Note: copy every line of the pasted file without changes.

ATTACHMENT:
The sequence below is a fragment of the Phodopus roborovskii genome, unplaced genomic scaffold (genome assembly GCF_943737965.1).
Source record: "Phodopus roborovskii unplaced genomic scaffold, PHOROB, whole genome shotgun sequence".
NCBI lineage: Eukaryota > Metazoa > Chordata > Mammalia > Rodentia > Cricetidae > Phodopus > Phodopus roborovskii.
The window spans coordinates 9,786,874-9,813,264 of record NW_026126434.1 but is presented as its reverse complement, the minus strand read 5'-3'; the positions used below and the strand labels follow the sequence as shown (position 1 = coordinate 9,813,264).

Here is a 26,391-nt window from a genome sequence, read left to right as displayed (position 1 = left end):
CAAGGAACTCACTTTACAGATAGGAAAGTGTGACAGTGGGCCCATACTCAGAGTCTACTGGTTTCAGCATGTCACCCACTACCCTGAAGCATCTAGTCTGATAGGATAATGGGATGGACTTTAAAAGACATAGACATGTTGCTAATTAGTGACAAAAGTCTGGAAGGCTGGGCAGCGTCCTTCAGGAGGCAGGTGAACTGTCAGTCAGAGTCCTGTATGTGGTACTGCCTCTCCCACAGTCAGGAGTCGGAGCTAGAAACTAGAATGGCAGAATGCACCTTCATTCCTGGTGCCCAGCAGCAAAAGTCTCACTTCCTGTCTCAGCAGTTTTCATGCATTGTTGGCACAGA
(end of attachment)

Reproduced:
The sequence below is a fragment of the Phodopus roborovskii genome, unplaced genomic scaffold (genome assembly GCF_943737965.1).
Source record: "Phodopus roborovskii unplaced genomic scaffold, PHOROB, whole genome shotgun sequence".
NCBI lineage: Eukaryota > Metazoa > Chordata > Mammalia > Rodentia > Cricetidae > Phodopus > Phodopus roborovskii.
The window spans coordinates 9,786,874-9,813,264 of record NW_026126434.1 but is presented as its reverse complement, the minus strand read 5'-3'; the positions used below and the strand labels follow the sequence as shown (position 1 = coordinate 9,813,264).

Here is a 26,391-nt window from a genome sequence, read left to right as displayed (position 1 = left end):
CAAGGAACTCACTTTACAGATAGGAAAGTGTGACAGTGGGCCCATACTCAGAGTCTACTGGTTTCAGCATGTCACCCACTACCCTGAAGCATCTAGTCTGATAGGATAATGGGATGGACTTTAAAAGACATAGACATGTTGCTAATTAGTGACAAAAGTCTGGAAGGCTGGGCAGCGTCCTTCAGGAGGCAGGTGAACTGTCAGTCAGAGTCCTGTATGTGGTACTGCCTCTCCCACAGTCAGGAGTCGGAGCTAGAAACTAGAATGGCAGAATGCACCTTCATTCCTGGTGCCCAGCAGCAAAAGTCTCACTTCCTGTCTCAGCAGTTTTCATGCATTGTTGGCACAGA